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November 2021

What am I best at? Grade and gender differences in children's beliefs about ability improvement

Author(s): Wigfield, A., Eccles, J. S., Blumenfeld, P., Arbreton, A., Harold, R. D.

Journal/Book: J Applied Dev Psychology. 2000; 21: 655 Avenue of the Americas, New York, NY 10010, USA. Elsevier Science Inc. 379-402.

Abstract: The authors assessed age and gender variations in children's beliefs regarding the kinds of activities (academics, sports, music and arts) at which they thought they were best and worst. Children also reported the extent to which they thought they could improve their abilities in these different activities. The authors interviewed 865 first-, second-, and fourth-grade children individually. Children in all three grades were very optimistic that increased effort and better strategy use could improve their ability to perform different activities, particularly academic and sports activities. However, by fourth grade, an increasing number of children began to doubt whether they could improve enough to become best at their current worst activity. There were gender stereotypic differences in children's beliefs about their abilities. The implications of these findings for teachers and parents and for children's future activity choice are discussed.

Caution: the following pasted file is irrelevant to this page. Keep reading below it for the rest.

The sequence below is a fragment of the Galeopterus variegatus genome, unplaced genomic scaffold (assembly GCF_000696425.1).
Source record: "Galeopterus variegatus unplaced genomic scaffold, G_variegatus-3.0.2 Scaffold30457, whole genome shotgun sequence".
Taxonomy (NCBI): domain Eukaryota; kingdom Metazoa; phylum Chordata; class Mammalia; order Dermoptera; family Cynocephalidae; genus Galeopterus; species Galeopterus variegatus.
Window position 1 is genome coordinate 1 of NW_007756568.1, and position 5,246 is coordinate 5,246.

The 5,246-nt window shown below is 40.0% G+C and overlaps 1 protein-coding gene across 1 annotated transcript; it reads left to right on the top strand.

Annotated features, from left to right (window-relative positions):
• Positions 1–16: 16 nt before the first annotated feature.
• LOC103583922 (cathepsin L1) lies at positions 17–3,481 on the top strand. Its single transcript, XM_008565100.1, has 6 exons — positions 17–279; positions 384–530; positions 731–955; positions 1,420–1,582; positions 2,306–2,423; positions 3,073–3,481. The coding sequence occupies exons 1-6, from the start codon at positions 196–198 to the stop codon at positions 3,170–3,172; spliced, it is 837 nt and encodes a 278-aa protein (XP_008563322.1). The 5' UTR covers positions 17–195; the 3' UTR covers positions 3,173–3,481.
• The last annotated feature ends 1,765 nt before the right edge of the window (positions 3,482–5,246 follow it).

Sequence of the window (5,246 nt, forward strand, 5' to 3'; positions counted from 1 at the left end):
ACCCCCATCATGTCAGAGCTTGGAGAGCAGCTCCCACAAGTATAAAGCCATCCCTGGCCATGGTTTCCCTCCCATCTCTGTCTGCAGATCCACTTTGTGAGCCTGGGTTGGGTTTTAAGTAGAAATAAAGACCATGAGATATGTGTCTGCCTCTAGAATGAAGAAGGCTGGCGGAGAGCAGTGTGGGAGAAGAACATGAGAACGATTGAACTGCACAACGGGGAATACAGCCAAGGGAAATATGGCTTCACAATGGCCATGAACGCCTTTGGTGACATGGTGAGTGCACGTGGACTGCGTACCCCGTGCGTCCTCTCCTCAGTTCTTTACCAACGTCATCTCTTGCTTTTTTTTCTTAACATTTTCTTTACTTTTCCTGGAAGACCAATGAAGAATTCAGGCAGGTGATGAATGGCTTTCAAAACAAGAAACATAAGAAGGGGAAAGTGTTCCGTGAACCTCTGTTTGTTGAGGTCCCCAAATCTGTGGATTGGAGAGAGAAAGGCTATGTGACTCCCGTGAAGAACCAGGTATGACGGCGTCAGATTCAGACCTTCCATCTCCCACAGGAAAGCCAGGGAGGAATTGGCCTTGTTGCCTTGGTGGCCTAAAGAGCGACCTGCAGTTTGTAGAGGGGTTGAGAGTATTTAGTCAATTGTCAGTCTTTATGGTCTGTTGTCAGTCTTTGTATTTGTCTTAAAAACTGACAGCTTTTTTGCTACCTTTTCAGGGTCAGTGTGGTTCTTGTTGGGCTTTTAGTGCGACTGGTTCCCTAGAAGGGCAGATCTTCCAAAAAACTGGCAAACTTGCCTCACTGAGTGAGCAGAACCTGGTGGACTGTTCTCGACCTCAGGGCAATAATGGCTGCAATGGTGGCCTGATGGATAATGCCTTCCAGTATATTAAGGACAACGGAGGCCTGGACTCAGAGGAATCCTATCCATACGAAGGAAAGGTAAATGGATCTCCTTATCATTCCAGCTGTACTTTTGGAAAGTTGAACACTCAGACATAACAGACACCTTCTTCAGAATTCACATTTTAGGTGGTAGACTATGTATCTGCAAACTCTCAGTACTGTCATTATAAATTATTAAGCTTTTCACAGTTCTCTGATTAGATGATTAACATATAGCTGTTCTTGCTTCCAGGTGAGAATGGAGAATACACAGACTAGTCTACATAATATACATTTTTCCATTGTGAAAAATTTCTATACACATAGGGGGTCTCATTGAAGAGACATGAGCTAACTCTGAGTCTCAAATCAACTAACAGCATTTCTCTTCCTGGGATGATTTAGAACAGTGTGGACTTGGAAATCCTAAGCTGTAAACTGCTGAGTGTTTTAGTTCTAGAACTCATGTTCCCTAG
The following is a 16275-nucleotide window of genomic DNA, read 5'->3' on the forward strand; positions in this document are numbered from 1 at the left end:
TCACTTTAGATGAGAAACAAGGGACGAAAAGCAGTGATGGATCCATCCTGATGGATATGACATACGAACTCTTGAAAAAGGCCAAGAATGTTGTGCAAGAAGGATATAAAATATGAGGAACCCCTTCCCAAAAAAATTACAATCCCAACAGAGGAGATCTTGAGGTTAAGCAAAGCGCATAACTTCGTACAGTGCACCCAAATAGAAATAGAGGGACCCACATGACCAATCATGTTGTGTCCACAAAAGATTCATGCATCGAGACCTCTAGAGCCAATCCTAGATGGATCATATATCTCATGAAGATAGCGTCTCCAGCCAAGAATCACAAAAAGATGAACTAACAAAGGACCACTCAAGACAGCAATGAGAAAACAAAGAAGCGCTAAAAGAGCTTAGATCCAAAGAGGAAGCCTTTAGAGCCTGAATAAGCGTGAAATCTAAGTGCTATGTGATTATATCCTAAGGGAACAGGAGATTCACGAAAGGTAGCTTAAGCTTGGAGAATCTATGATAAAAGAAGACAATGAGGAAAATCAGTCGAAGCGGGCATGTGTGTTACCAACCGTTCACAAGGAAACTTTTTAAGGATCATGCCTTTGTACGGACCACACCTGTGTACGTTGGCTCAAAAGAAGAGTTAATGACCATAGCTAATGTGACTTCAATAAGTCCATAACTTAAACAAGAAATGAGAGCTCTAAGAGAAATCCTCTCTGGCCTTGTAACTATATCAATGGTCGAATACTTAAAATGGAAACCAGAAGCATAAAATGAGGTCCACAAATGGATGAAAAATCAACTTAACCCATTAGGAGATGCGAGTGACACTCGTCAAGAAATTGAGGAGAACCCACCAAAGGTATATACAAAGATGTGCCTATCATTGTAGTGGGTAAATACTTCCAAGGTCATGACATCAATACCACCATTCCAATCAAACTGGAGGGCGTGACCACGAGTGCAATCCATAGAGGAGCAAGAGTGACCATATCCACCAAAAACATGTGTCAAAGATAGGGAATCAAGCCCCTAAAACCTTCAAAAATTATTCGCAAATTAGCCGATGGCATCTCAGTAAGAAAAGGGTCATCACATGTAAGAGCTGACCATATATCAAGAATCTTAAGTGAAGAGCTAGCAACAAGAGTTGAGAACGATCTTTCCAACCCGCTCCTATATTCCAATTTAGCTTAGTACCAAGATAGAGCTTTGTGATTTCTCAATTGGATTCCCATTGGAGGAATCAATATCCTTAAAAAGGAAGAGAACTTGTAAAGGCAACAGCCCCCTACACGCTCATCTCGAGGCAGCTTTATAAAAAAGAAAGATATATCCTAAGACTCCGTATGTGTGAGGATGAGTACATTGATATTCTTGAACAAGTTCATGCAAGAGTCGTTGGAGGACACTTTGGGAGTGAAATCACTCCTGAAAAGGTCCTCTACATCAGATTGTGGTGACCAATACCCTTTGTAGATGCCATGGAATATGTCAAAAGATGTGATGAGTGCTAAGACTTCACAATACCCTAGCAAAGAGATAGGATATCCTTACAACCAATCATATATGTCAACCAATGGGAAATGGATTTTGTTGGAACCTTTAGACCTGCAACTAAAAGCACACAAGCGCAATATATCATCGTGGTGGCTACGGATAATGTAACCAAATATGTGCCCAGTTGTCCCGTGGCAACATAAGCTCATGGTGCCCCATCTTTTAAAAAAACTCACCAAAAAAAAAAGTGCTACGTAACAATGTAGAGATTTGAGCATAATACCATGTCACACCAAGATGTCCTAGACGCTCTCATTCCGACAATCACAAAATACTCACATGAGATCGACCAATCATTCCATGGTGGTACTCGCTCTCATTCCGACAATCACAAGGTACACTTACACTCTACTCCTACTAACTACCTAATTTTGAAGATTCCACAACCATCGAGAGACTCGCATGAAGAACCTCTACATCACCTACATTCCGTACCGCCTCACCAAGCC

Note: Article Freedman-Doan C, Eastern Michigan Univ, 531 Mark Jefferson Bldg, Ypsilanti,MI 48197 USA

Keyword(s): ELEMENTARY-SCHOOL YEARS; ACHIEVEMENT-MOTIVATION; MULTIPLE DIMENSIONS; TASK VALUES; SELF; PERFORMANCE; COMPETENCE; CONCEPTIONS; AGE


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